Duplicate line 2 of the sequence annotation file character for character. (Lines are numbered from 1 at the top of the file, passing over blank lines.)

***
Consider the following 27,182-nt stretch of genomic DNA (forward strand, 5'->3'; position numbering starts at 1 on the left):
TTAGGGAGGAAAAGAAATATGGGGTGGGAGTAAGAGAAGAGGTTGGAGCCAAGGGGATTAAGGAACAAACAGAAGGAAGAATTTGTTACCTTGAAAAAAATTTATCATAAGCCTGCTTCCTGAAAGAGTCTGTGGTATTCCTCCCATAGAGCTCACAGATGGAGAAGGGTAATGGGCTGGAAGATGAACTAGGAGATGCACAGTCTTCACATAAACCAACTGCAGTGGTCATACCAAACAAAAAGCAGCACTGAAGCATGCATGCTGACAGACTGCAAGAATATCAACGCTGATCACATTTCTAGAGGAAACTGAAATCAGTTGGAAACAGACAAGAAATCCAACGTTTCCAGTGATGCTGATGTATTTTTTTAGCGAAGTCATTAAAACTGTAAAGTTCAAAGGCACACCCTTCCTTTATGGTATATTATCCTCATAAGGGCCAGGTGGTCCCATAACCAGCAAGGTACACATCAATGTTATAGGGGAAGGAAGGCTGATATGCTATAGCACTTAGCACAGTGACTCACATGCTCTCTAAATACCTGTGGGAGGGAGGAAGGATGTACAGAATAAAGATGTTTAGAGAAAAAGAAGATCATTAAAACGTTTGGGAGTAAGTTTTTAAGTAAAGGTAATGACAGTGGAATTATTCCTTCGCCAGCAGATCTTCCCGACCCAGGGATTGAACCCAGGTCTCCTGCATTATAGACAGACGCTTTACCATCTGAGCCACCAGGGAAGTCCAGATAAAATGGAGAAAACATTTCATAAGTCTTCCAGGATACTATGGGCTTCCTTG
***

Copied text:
TTAGGGAGGAAAAGAAATATGGGGTGGGAGTAAGAGAAGAGGTTGGAGCCAAGGGGATTAAGGAACAAACAGAAGGAAGAATTTGTTACCTTGAAAAAAATTTATCATAAGCCTGCTTCCTGAAAGAGTCTGTGGTATTCCTCCCATAGAGCTCACAGATGGAGAAGGGTAATGGGCTGGAAGATGAACTAGGAGATGCACAGTCTTCACATAAACCAACTGCAGTGGTCATACCAAACAAAAAGCAGCACTGAAGCATGCATGCTGACAGACTGCAAGAATATCAACGCTGATCACATTTCTAGAGGAAACTGAAATCAGTTGGAAACAGACAAGAAATCCAACGTTTCCAGTGATGCTGATGTATTTTTTTAGCGAAGTCATTAAAACTGTAAAGTTCAAAGGCACACCCTTCCTTTATGGTATATTATCCTCATAAGGGCCAGGTGGTCCCATAACCAGCAAGGTACACATCAATGTTATAGGGGAAGGAAGGCTGATATGCTATAGCACTTAGCACAGTGACTCACATGCTCTCTAAATACCTGTGGGAGGGAGGAAGGATGTACAGAATAAAGATGTTTAGAGAAAAAGAAGATCATTAAAACGTTTGGGAGTAAGTTTTTAAGTAAAGGTAATGACAGTGGAATTATTCCTTCGCCAGCAGATCTTCCCGACCCAGGGATTGAACCCAGGTCTCCTGCATTATAGACAGACGCTTTACCATCTGAGCCACCAGGGAAGTCCAGATAAAATGGAGAAAACATTTCATAAGTCTTCCAGGATACTATGGGCTTCCTTG